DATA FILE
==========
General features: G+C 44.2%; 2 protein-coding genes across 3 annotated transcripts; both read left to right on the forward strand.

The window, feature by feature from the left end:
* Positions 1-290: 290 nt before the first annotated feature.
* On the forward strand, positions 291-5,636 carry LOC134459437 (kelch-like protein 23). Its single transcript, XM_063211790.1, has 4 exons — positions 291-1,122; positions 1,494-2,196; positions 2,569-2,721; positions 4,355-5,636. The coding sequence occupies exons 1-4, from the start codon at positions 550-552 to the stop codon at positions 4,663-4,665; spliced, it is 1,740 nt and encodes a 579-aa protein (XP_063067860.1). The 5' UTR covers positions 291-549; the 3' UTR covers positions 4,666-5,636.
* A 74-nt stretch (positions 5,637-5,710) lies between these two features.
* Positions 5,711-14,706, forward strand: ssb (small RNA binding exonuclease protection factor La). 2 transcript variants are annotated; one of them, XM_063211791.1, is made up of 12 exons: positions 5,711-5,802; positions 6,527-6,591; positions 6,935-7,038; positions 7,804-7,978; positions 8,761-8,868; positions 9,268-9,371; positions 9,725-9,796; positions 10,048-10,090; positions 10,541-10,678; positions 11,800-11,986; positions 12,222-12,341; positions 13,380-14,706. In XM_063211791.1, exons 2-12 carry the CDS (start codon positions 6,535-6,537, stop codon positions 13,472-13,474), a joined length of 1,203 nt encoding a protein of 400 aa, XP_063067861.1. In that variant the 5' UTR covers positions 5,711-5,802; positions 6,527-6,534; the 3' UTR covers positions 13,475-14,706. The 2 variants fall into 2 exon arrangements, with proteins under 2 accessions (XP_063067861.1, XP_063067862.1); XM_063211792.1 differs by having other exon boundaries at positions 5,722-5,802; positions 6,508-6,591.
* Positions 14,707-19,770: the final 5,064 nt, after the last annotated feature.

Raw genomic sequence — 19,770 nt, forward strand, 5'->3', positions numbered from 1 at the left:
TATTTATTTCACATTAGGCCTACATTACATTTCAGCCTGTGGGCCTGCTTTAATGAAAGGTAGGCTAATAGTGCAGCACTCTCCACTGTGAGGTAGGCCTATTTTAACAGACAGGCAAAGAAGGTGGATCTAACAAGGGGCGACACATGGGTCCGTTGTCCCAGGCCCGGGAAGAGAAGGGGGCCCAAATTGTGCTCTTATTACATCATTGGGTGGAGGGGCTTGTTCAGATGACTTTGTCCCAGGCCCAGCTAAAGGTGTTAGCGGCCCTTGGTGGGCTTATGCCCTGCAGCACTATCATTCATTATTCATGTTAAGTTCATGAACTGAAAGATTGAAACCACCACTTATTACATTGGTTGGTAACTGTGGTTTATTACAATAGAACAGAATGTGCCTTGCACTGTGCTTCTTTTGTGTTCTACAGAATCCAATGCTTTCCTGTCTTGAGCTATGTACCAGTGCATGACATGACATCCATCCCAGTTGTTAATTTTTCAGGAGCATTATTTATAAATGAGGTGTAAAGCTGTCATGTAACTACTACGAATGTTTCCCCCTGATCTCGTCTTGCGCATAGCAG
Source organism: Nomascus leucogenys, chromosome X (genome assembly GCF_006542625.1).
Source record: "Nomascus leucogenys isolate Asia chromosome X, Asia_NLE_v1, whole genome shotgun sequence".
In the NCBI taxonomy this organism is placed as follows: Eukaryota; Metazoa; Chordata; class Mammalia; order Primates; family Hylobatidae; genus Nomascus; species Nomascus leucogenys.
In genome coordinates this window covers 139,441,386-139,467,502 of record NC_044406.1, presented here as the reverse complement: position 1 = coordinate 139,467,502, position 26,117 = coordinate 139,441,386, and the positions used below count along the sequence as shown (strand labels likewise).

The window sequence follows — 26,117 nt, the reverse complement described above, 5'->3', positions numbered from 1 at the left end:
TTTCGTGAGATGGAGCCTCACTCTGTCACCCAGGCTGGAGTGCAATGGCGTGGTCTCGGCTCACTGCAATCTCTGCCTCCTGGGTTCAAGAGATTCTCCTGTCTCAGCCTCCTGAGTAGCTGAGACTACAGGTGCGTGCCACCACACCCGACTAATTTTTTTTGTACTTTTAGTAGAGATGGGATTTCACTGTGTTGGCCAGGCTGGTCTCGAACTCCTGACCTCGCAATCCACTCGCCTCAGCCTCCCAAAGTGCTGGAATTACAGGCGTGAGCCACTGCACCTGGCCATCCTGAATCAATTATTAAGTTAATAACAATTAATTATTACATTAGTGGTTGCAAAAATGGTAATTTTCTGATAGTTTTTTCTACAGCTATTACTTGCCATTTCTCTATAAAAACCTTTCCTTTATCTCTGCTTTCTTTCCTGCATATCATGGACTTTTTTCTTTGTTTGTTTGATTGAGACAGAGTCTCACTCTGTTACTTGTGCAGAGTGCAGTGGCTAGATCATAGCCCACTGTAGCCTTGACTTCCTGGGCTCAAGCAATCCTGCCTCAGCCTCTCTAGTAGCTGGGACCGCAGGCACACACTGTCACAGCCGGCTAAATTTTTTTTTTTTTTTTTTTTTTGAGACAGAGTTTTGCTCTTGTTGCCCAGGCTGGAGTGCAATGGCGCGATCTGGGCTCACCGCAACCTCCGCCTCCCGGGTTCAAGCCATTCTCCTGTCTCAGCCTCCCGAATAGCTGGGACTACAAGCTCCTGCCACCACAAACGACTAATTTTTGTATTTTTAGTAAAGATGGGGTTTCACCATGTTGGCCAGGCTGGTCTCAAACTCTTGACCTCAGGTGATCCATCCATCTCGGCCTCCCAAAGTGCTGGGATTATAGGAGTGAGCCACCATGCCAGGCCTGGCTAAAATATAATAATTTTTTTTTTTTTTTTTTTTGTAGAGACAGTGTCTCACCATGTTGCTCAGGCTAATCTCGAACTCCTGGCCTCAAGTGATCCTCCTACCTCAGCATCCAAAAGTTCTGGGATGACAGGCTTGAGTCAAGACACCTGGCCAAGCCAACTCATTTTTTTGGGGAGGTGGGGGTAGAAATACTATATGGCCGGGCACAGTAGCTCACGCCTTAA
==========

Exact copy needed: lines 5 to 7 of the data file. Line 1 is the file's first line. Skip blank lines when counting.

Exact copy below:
* A 74-nt stretch (positions 5,637-5,710) lies between these two features.
* Positions 5,711-14,706, forward strand: ssb (small RNA binding exonuclease protection factor La). 2 transcript variants are annotated; one of them, XM_063211791.1, is made up of 12 exons: positions 5,711-5,802; positions 6,527-6,591; positions 6,935-7,038; positions 7,804-7,978; positions 8,761-8,868; positions 9,268-9,371; positions 9,725-9,796; positions 10,048-10,090; positions 10,541-10,678; positions 11,800-11,986; positions 12,222-12,341; positions 13,380-14,706. In XM_063211791.1, exons 2-12 carry the CDS (start codon positions 6,535-6,537, stop codon positions 13,472-13,474), a joined length of 1,203 nt encoding a protein of 400 aa, XP_063067861.1. In that variant the 5' UTR covers positions 5,711-5,802; positions 6,527-6,534; the 3' UTR covers positions 13,475-14,706. The 2 variants fall into 2 exon arrangements, with proteins under 2 accessions (XP_063067861.1, XP_063067862.1); XM_063211792.1 differs by having other exon boundaries at positions 5,722-5,802; positions 6,508-6,591.
* Positions 14,707-19,770: the final 5,064 nt, after the last annotated feature.